Marriage and divorce in ancient Israel (Malachi 2)

Image result for Marriage and divorce in ancient Israel

Illustration: Abram sends Hagar away

At the heart of the Hebrew concept of marriage is the notion of covenant – a legally binding agreement with spiritual and emotional ramifications (Proverbs 2:17). God serves as witness to the marriage covenant, blessing its faithfulness but hating its betrayal (Malachi 2:14-16). The Lord’s intimate involvement renders this legal commitment a spiritual union, “so they are no longer two, but one” (Matthew 19:6). The purpose of marriage as articulated in the Bible is to find true companionship (Genesis 2:18, Proverbs 18:22), produce godly offspring (Malachi 2:15, 1 Corinthians 7:14) and fulfil God’s calling upon an individual’s life (Genesis 1:28).

It was customary in ancient Israel for parents to arrange a marriage (Genesis 24:47-53, 38:6, 1 Samuel 18:17), although marrying for love was not uncommon (Judges 14:2). Arranged marriages highlight the nature of the marriage covenant as a commitment intended to outlast youthful infatuation. The declaration at the first marriage, “This is now bone of my bones and flesh of my flesh” (Genesis 2:23), is a kinship formula (Genesis 29:14, 2 Samuel 5:1, 19:12-13). Marriage binds husband and wife together into an entity greater than either partner as an individual, and it does so in order to assure continually of the family lineage. Marriage within the kinship group was encouraged so as not to alienate family land holdings (Genesis 24:4, Numbers 36:6-9), and in the event that a woman’s husband died and left her childless, the law provided for the husband’s brother to act as a levirate in order to raise up offspring for the deceased (Genesis 38:8, Deuteronomy 25:5-6).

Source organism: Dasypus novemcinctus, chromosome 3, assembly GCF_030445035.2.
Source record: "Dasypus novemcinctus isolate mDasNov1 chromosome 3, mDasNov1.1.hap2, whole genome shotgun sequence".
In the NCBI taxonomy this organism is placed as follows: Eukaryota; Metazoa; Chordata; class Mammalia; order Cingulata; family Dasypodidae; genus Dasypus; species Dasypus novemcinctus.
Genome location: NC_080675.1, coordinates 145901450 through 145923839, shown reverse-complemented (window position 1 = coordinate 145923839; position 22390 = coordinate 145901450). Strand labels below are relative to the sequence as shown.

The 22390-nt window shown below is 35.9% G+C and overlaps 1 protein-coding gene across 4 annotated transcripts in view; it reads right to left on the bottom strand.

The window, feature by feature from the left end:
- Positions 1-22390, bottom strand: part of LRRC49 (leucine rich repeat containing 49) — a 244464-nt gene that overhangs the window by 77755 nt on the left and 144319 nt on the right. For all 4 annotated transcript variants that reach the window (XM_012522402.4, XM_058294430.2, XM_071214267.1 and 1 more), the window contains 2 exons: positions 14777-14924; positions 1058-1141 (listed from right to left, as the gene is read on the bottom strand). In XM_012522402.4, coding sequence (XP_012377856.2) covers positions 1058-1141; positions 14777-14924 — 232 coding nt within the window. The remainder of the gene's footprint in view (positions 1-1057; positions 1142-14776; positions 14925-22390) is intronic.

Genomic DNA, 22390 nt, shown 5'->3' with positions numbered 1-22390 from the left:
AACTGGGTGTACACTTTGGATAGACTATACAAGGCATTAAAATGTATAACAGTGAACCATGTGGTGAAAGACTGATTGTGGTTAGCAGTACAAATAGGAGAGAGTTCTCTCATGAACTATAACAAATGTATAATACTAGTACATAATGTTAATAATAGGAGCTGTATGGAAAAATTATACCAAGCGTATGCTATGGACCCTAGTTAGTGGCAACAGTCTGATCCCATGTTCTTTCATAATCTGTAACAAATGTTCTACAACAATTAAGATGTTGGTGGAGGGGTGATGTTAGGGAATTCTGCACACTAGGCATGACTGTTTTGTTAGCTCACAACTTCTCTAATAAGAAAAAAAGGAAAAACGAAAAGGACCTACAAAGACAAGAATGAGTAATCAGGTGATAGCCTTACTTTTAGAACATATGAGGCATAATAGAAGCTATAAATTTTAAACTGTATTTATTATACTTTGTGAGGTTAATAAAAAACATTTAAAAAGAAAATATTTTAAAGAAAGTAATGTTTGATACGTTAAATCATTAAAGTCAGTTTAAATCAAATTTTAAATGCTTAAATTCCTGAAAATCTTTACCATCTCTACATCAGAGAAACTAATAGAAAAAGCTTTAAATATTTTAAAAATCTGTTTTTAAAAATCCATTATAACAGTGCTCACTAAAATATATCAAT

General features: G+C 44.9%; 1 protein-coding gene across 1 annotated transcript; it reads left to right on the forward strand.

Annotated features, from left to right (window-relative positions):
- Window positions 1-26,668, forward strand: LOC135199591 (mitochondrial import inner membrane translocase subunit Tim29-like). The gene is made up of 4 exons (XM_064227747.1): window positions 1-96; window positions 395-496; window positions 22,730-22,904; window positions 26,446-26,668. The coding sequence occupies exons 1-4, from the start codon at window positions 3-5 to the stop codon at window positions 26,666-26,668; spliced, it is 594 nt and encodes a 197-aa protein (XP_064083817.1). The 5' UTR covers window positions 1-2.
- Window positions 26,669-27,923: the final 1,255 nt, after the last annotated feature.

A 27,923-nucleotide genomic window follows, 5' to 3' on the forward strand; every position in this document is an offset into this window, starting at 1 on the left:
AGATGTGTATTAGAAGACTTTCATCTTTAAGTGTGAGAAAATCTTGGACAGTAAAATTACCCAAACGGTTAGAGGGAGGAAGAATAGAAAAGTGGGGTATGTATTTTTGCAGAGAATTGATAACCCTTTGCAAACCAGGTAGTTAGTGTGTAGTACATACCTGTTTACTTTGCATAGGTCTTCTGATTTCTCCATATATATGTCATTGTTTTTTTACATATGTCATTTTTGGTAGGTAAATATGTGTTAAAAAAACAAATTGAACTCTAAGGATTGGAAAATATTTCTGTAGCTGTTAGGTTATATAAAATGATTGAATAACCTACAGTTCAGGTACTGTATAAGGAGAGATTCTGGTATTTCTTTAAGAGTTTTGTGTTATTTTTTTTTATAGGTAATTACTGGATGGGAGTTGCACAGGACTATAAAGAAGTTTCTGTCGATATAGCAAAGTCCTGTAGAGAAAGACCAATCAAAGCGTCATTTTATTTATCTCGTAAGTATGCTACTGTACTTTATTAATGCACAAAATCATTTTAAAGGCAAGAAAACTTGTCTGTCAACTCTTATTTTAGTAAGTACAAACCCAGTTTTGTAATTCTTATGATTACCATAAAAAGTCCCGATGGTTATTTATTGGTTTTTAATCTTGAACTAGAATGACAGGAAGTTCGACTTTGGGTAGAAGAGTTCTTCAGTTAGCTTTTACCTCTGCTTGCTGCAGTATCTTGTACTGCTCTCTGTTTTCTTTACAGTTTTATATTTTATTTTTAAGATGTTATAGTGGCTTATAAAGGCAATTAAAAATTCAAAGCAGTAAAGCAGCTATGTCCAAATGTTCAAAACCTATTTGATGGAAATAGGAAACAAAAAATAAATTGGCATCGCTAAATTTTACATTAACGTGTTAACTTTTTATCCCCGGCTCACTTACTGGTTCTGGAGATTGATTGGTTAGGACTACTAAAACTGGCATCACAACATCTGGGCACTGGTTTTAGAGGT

An engagement period preceded the wedding celebration and the consummation of the marriage union. The pledge of engagement was regarded as being as binding as the marriage itself, and a betrothed woman was considered legally married (Deuteronomy 22:23-29). The engagement was concluded by the payment of a bride-price to the woman’s father (Genesis 29:18, Judges 1:12). This may be understood as a compensation given to the family for the loss of their daughter. The father enjoyed its usage temporarily, but the money reverted to the daughter at the father’s death or in the event she were widowed. In addition, gifts were given to the bride and her family at the acceptance of a marriage proposal (Genesis 24:53). Thus, marriage and its attendant economic investment brought the bride and groom’s families into legal relationship with one another (Genesis 31:50).

Israelite law included a provision for divorce . initiated by the husband only. Marriages were dissolved contractually with a certificate of divorce (Deuteronomy 24:1). The divorce document most likely recorded a formula of repudiation declared orally before witnesses: “She is not my wife, and I am not her husband” (Hosea 2:2). The declaration might have been accompanied by a sign, the act of an annulment of the promise made at the time of the wedding to protect and provide for her (Ruth 3:9, Ezekiel 16:8, Hosea 2:3, 9). A man was not permitted to divorce his wife if he had forcefully violated her while she was yet unbetrothed (Deuteronomy 22:28-29) or if he had falsely accused her of nonvirginal status at the time they had weed (Deuteronomy 22:13-19).


 

%d bloggers like this: